The complex environmental and social challenges of today demand creative, collaborative approaches. With design practices spreading across society (Dorst, 2015), designers play an essential role in building bridges between divergent interests, stakeholder groups and needs for a future-proof planet. This relative uncertainty regarding emerging jobs, industries, and environments requires a higher level of flexibility and designers have accepted this challenge, by progressively embracing such plurality of roles. Thus, designers’ identity has undergone a transition from the solo artist to collaborative linchpin working with and moving between several stakeholder groups.
The embedded designer concept has been formalised by the Design Commission in 2013 as a ‘full time strategic-level employee responsible for developing organisational design capacity, as well as for specific service redesign programmes’ (Fleischmann & Daniel, 2015). But, how do designers’ roles unfold over time?
In the preparations for DU ’21, we identified several ways to elaborate embedded design practice, as static or moving through a conceptual framework (Figure 1), based on two axes: ownership and immersion of the designer. The projects chosen for DU ’21 highlight possible positions and movements within the framework, explaining the role of the embedded designer in all its versatility.
One possible role is the static one, with the project ‘Aeon’ (1) illustrating how the designer’s involvement and ownership remains the same. Here, the designer adopted multiple roles, including the one of antagonistic co-creator, to persuade the community to join the design process. On ‘Becoming the Wesigner’ (2) – an urban design project within an already active community – the role of the designer was focused on facilitation and reflection, without any ownership of the design.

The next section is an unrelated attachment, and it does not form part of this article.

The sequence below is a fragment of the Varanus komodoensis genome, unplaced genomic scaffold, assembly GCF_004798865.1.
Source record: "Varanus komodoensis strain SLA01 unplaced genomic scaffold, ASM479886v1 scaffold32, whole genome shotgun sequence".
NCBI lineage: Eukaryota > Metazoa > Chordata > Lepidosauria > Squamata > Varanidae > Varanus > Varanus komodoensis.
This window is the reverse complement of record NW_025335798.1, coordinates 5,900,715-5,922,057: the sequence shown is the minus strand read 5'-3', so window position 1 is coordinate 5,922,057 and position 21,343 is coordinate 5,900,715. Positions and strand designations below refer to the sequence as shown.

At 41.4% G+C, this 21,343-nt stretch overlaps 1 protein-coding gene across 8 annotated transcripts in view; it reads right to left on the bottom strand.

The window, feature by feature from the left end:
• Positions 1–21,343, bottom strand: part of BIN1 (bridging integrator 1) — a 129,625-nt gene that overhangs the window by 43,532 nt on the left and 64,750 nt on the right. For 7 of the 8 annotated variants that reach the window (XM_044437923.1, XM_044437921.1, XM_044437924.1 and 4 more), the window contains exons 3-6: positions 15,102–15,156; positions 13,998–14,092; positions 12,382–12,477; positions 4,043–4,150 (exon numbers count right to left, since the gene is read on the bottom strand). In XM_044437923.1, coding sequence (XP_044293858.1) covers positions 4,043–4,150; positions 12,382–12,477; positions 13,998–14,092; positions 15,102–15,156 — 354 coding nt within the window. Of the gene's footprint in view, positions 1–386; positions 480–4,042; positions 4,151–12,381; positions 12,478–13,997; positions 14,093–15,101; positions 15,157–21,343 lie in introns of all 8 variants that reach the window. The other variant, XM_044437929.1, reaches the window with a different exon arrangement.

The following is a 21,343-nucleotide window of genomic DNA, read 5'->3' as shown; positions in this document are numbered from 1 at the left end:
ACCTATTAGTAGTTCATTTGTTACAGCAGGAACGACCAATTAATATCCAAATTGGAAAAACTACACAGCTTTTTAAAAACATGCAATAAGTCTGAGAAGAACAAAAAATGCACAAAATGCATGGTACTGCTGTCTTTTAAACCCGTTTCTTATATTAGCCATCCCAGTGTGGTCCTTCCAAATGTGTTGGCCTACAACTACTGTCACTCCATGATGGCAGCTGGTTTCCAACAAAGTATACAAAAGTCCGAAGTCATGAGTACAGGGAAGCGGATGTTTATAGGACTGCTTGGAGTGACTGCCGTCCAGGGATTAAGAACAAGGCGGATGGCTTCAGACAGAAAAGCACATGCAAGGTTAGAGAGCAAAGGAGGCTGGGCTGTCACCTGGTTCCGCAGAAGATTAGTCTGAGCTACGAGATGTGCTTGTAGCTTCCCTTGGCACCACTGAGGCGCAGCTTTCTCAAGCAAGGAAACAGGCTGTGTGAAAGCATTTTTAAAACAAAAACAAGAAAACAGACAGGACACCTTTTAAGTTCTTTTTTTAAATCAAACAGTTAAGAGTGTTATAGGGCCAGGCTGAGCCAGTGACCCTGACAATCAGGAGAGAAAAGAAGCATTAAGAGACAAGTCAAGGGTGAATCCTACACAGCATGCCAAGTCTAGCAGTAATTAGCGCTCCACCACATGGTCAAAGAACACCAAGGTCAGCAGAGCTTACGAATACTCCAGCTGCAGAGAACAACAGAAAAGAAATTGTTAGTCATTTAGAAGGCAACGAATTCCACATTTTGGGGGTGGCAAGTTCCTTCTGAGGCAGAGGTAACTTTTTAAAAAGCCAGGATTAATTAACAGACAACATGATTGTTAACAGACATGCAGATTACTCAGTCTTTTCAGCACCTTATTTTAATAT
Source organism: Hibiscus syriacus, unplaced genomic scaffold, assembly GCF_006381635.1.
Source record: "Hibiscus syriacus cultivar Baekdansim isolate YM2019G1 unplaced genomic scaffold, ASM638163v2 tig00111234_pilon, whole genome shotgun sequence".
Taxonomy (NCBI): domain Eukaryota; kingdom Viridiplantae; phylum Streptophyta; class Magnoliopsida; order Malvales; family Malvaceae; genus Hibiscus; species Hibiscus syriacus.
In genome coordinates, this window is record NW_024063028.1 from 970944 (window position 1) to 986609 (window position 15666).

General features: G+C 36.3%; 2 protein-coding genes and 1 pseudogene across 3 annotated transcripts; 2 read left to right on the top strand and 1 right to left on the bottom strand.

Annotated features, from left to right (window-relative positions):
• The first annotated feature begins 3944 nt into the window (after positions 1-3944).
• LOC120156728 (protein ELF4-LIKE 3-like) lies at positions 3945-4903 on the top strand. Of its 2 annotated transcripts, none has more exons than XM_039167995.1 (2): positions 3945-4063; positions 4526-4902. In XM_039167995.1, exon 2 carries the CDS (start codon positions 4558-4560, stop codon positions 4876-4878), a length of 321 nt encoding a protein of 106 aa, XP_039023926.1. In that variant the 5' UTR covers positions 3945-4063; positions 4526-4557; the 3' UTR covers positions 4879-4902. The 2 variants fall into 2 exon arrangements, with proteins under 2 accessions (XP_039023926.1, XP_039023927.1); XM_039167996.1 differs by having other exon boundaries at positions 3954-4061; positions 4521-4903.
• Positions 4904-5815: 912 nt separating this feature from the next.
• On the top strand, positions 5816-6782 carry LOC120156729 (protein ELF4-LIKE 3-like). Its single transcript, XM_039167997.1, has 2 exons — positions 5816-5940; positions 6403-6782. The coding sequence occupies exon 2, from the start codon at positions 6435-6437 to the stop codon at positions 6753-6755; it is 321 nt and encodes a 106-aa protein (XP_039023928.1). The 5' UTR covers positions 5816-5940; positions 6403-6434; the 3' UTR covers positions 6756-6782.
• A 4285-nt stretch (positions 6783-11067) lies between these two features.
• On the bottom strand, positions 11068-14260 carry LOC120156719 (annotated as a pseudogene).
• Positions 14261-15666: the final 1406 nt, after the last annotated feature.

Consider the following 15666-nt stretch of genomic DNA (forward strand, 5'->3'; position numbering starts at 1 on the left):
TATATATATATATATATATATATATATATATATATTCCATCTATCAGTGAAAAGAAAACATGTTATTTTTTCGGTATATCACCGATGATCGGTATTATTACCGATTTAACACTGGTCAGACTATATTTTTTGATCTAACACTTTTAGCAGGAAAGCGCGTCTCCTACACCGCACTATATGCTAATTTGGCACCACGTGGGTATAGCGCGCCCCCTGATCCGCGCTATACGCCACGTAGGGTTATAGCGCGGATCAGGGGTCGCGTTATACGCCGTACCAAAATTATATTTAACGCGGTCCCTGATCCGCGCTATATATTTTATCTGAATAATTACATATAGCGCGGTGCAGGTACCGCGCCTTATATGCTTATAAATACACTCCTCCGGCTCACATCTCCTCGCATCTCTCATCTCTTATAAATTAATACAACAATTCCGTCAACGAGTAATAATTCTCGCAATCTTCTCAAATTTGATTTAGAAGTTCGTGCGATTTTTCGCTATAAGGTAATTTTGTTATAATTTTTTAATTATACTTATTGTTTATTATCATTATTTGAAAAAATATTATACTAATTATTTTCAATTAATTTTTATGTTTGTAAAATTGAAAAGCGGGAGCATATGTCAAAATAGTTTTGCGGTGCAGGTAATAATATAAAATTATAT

Conversely, more dynamic processes also occur in the framework, such as ‘De Melksalon’ (3): the designer moved through all quadrants of the framework within one project, by adopting multiple roles as time unfolds. In the ‘Dynamic Robotic Fibers’ project (4), the designer follows a more horizontal transition, changing her involvement at different moments but maintaining the same sense of ownership.
Overall, not one of these roles are preferred over other embedded design practices. This conceptual framework contains no value judgement, with the only purpose being an initial map of the roles of embedded designers and their ever-adaptable identities. Each position or movement through the framework requires very different competences and skills, as it should allow designers to shift their involvement, role and agency. Through this pluralism in roles, processes and professions, a new type of designer has emerged. The Embedded Designer.
Dorst, K. (2015). Frame Creation and Design in the Expanded Field, She Ji, 1, 1, 22-33.
Fleischmann, K. & Daniel, R. (2015). The rise of the embedded designer in the creative industries, Journal of Education and Work, 28:4